The laboring notebook I’d so carefully prepared from various sources said latent labor lasted 8-12 hours on average. And first time laborers (which I was) tend to labor longer than experienced moms.
Are you feeling lost? Maybe you’d like to read part 1 of Beth-Ellen’s birth story
So when Daniel woke up at 4, I explained that labor had started and begged him NOT to call his mother just yet.
Let his mother sleep, I thought. Call her at six when she’d normally be getting up.
But Daniel insisted that his mother had told him to call as soon as we knew we were in labor – and so he did.
Still holding on to the delusion that I’d be able to get some sleep, I texted my doula to let her know that things had started – and then laid back down.
My labor notebook told me that my priorities in latent labor were two-fold: 1) conserve strength and 2) distract myself.
But sleep continued to elude me. Lying down was certainly not conserving mental strength – it did nothing at all to distract me. Every bit of my mental and physical energy was focused on trying to relax through the contractions and the continued pressure. After another hour or so, I gave up and got up, joining Daniel in the living room.
I’d try that distraction thing.
I wrapped the last of the children’s Christmas presents. I started the new year’s bullet journal layouts – indexes and future log, a calendar page for January. I read from my NIV Sola Scriptura Reader’s Bible.
Contractions were still coming every 3-5 minutes, 30-60 seconds long – but the distraction let me (mostly) ignore the pelvic pressure in between contractions.
The kids woke up and I retreated back into the bedroom, where I napped-ish for an hour and a half or so.
Grandma arrived around 9:30 am.
I returned to the living area and puttered about, doing a little laundry, a little tidying, a little this and a little that. I turned on the “worship to sing” playlist I’d prepared for laboring. Contractions continued, a minute long every 3-5 minutes. When the contractions came, I lunged in place or rocked my hips to the music.
We ate lunch together and I retreated back to the bedroom in an attempt to get a little more sleep. At this point I’d been laboring just over 12 hours – what my book says was the upper limit of a usual latent labor.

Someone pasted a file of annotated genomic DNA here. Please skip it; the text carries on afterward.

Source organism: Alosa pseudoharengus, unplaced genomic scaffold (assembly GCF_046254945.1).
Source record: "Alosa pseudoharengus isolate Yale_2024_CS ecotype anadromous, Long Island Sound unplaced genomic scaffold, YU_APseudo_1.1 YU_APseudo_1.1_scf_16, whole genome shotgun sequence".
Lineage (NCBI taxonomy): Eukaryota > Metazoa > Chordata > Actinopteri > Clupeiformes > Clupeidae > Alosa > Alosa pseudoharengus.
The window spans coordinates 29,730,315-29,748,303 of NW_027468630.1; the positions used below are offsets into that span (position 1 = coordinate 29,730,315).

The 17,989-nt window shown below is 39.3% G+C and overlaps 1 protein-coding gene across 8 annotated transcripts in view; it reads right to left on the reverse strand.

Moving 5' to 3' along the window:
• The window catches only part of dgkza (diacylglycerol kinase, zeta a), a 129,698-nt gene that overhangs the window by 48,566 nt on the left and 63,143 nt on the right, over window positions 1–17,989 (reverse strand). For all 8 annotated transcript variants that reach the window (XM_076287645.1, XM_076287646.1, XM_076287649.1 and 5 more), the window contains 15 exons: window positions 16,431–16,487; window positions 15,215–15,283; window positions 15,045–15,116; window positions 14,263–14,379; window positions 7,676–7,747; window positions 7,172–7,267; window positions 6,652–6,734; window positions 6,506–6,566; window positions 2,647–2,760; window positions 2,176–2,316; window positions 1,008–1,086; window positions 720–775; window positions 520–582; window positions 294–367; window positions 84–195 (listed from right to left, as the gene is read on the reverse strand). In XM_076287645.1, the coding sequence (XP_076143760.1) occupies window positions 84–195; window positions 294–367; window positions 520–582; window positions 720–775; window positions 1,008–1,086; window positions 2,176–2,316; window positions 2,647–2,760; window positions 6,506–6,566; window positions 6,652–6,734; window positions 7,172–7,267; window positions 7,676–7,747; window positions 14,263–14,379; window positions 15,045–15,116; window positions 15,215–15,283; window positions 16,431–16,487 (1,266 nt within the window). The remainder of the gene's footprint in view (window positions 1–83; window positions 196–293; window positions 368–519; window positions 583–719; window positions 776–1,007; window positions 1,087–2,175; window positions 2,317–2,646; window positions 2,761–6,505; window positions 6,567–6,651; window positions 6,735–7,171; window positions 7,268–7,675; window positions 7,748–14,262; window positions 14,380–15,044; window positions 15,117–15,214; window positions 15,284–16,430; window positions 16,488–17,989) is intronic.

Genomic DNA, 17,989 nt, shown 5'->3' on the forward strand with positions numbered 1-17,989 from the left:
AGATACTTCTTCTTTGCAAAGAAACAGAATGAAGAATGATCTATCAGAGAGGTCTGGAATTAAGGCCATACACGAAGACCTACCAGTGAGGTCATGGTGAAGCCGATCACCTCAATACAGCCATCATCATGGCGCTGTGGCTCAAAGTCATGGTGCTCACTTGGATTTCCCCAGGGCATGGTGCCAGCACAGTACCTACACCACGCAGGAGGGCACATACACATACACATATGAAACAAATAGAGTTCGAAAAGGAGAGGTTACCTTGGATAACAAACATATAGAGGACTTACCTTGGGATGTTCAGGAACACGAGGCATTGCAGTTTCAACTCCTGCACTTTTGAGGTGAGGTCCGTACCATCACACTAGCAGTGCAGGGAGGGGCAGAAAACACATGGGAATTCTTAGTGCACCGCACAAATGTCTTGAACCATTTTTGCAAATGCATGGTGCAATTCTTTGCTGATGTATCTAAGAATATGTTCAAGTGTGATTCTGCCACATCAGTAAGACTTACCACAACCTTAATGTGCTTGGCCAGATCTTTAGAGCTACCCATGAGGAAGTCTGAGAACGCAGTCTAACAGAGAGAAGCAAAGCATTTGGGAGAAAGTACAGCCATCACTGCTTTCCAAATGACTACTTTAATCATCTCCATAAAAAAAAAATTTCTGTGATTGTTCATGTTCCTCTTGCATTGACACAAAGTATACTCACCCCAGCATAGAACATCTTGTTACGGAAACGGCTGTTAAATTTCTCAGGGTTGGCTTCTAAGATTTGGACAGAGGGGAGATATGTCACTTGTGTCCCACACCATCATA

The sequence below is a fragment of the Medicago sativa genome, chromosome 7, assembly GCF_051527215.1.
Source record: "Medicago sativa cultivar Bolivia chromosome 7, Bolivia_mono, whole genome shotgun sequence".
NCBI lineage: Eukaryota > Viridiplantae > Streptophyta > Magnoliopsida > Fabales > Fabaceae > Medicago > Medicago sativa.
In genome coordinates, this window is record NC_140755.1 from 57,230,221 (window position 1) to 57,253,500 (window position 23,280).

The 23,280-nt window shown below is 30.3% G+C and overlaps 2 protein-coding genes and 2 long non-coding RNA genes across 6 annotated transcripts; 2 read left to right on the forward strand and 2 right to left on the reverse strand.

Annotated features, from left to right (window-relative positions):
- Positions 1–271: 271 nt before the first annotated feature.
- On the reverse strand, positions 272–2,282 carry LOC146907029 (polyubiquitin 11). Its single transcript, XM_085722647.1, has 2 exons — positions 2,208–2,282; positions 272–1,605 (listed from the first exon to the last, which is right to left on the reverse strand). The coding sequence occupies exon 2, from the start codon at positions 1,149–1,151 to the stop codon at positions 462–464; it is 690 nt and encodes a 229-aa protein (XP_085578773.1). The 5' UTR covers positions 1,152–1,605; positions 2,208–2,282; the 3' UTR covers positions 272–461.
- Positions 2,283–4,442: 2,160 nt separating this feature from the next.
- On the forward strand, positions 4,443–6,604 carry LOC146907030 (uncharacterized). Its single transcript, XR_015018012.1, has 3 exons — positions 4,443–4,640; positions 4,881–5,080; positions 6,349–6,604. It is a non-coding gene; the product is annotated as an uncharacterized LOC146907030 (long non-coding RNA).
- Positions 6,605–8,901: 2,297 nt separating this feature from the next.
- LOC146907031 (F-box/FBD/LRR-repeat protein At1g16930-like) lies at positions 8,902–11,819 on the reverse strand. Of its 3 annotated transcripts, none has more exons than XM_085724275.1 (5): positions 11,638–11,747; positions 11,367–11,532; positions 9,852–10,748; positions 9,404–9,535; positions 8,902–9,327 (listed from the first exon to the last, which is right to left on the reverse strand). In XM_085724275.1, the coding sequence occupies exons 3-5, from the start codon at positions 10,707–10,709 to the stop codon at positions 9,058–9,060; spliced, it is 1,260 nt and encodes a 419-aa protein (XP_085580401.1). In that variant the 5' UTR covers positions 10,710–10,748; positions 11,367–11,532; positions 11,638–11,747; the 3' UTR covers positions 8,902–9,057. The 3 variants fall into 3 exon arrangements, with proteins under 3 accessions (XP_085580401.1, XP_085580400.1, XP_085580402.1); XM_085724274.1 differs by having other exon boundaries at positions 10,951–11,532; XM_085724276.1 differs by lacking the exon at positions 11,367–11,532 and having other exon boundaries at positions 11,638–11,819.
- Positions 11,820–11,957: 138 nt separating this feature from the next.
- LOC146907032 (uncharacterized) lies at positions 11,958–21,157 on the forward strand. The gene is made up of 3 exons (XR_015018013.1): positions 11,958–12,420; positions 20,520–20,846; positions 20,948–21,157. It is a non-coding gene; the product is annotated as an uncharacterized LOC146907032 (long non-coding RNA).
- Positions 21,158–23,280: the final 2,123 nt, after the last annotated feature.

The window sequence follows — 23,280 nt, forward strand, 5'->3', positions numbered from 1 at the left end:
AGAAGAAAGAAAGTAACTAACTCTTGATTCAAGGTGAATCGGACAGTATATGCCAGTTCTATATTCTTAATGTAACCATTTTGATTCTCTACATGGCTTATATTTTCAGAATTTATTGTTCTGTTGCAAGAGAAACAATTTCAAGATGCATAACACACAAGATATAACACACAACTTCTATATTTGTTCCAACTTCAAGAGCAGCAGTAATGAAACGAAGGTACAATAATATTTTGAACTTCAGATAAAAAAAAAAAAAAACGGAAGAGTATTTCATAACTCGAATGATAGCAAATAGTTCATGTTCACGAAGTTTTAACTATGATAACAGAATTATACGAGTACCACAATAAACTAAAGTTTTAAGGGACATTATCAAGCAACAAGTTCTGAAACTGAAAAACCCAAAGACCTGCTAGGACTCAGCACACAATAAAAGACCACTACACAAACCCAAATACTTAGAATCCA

“I think I need to conserve strength if possible”, I told my doulas via text, right before I headed to bed.
An hour and a half later, I texted them again: “Huh. Well, I got a bit of sleep and it’s like things have just stopped. I still feel a bit crampy, but I haven’t been feeling any contractions.”
But within another hour, we were back to where we left off. Contractions every 3-5 minutes, had to stop to focus on them but could still talk through them. When I sat down (even bouncing on the birth ball), they slowed down and lost some intensity – and as soon as I stood up they increased in frequency and intensity. I was becoming discouraged and confused. This was still obviously (to me) not yet active labor – I was managing on my own, not needing Daniel’s help to manage contractions. But should I still be trying to conserve strength? I’d had three or four hours of sleep in the past 36 hours. Maybe I should instead stay standing, try to get things to intensify so we could just make progress?
One of my doulas reminded me of the verse she’d read earlier that week, when I’d been fretting over how long this baby was taking in coming: “The voice of the Lord makes the deer give birth” (Psalm 29:9) The Lord’s voice would bring forth my baby as well, at just the right time.
We ate dinner, put the children to bed. I had some diarrhea (a good sign, my book told me), took a bath, went to bed.
By now, I was ten hours past the book’s 12 hour upper limit for latent labor. I knew better than to place too much stock in the numbers, but it was still discouraging. I’d tried so hard to act according to the book, to conserve strength and to distract myself. But my body just wouldn’t stick to the book at all. The contractions started where they stayed, 3-5 minutes apart. They increased in length and intensity – but slowly. And the latent phase was lasting forever.